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Unless stated otherwise, images shot by Direct Relief may be republished for non-commercial purposes with proper attribution, given the republisher complies with the requirements identified below.

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Direct Relief often contracts with freelance photographers who usually, but not always, allow their work to be published by Direct Relief’s media partners. Contact Direct Relief for permission to use images in which Direct Relief is not credited in the caption by clicking here.

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For any additional questions about republishing Direct Relief content, please email the team here.

Community Outreach Care in Oregon Helps Babies Get a Healthy Start


For a young family from rural southwest Oregon, the birth of their first daughter was riddled with challenges. The baby was born two months premature and spent her first two months of life in the hospital, located more than 60 miles away from the family’s home. Without resources to travel back and forth between the neonatal unit and their house, the mother and father had to stay in a low-cost housing unit of the hospital. And when the baby was released, she required 24-hour care. Unemployed at the time and with limited financial and family assistance, they couple was forced to move and relied on “couch surfing” for a warm place to sleep. But things began to turn around when they met Angie Newton, a community outreach supervisor with Siskiyou Community Health Center.

A Direct Relief partner, Siskiyou provides affordable health care for people in need at multiple sites in Oregon’s Illinois Valley region. Newton helps with the center’s Project Baby Check program, a home visiting program for families with children under five years old. The program supports parents and their children who need some extra help in getting a healthy start.

Project Baby Check is voluntary and free to any families willing to participate. Once enrolled, certified outreach workers such as Newton spend time with the families to assess needs, keep track of the child’s development, provide preventive care, and foster a supportive relationship with the family and child. They also connect them with educational classes, monthly meet up groups and basic necessities like diapers, formula, food and clothing.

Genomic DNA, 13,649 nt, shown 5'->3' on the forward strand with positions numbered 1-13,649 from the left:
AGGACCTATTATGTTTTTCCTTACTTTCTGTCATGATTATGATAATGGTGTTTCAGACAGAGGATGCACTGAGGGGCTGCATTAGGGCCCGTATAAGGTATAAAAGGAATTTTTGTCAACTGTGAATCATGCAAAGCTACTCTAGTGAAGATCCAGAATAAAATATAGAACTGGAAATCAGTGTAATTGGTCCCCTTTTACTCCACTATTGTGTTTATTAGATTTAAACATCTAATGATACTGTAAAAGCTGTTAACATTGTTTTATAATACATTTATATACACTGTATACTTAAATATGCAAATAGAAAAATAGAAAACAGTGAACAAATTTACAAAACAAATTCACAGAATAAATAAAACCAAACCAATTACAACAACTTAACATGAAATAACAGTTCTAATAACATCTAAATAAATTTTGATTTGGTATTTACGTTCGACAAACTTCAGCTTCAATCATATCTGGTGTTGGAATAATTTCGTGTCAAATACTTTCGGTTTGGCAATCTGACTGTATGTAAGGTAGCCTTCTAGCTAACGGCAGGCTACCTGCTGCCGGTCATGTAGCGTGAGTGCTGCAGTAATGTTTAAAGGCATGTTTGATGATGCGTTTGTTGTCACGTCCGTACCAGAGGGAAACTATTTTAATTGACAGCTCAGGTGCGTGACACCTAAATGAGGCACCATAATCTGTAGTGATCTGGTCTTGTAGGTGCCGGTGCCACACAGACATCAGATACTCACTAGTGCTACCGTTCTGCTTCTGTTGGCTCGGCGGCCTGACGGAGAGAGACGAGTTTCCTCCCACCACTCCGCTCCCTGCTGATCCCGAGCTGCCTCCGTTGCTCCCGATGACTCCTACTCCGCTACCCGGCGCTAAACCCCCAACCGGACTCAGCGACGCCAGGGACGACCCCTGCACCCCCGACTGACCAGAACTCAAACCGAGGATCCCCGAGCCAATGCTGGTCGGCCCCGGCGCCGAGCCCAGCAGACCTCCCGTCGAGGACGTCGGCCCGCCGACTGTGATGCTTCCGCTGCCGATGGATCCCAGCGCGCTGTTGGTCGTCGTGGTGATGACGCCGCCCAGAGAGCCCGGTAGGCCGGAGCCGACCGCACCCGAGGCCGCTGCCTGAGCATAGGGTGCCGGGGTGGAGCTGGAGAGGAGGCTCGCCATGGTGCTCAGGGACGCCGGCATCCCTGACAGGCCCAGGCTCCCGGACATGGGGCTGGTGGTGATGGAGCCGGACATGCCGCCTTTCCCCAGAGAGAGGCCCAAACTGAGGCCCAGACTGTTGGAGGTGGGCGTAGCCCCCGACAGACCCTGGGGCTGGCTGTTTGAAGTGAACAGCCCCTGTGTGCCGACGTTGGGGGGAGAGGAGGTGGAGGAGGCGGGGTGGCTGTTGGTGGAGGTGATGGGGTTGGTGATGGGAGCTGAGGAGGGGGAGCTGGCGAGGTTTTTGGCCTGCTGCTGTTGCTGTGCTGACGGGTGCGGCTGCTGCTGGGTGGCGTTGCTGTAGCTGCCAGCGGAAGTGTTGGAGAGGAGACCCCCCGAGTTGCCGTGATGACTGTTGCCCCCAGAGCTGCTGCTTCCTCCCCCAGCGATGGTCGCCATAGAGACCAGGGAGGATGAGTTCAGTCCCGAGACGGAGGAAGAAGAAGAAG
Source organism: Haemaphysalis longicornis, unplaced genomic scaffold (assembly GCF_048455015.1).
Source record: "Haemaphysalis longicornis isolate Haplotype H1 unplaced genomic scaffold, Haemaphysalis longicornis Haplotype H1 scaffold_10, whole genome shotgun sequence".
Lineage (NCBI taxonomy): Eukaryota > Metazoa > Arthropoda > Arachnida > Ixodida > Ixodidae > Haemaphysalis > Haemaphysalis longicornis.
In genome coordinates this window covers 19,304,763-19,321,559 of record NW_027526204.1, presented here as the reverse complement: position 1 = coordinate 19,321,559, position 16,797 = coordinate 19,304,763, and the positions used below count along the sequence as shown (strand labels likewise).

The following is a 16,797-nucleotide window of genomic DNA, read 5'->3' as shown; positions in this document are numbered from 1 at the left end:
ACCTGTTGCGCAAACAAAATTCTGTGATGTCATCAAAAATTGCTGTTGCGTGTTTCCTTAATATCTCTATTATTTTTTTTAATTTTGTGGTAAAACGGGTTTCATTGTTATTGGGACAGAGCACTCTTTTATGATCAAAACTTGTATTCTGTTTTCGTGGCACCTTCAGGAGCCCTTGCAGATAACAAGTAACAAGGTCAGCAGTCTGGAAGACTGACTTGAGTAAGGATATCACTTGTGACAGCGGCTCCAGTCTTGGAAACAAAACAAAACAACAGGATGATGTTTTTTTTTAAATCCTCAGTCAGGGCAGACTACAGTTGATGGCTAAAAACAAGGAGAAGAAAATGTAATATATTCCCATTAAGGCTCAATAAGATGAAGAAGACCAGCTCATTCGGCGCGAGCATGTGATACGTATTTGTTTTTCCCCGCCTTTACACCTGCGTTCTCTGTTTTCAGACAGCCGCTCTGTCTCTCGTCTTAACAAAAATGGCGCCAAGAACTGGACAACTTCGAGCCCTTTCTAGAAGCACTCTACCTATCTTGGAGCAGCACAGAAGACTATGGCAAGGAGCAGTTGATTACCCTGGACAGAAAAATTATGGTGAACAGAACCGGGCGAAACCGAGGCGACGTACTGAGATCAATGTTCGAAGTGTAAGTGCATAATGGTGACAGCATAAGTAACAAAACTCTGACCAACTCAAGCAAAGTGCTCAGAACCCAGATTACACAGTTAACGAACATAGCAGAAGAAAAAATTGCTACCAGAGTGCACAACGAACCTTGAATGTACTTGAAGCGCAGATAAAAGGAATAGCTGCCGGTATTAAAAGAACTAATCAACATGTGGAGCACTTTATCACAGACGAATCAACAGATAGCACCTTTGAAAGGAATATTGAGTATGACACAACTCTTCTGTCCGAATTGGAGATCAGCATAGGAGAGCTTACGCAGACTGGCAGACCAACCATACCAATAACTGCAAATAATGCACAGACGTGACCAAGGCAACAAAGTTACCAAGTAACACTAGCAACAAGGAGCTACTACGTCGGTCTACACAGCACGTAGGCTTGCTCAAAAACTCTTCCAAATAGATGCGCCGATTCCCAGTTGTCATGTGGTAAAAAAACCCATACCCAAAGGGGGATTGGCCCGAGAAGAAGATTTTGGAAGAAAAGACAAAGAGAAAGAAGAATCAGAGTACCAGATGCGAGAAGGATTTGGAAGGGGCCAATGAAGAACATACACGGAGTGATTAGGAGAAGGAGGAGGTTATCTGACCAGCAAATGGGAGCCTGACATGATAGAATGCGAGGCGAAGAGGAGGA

“As a new parent, there are so many uncertainties. Project Baby Check gives [families] confidence and brings the community together,” Newton told Direct Relief.

With Newton’s help, the family learned how to apply for low-income housing and also helped them receive additional resources for their ongoing medical needs. As of last month, both the mother and father are working and are almost entirely off of public assistance. Their daughter – who was largely at risk for developmental delays – is healthy and thriving.

“Project Baby Check has been instrumental in helping them with basic needs…but also with linking them to other much needed community resources,” said Newton. “Without this program’s support, they would have had a much more difficult time in this very difficult situation.”

Direct Relief is privileged to support health centers like Siskiyou that not only provide low-income families with maternal and child health care, but also with services including dental, pharmaceutical, and mental health. Direct Relief has worked with Siskiyou for four years, providing medicines and supplies needed to treat people in need on an ongoing basis and has specifically supported Project Baby Check with infant formula. Most recently, Direct Relief supported the health center with emergency supplies during the wildfires burning across the southern part of the state.

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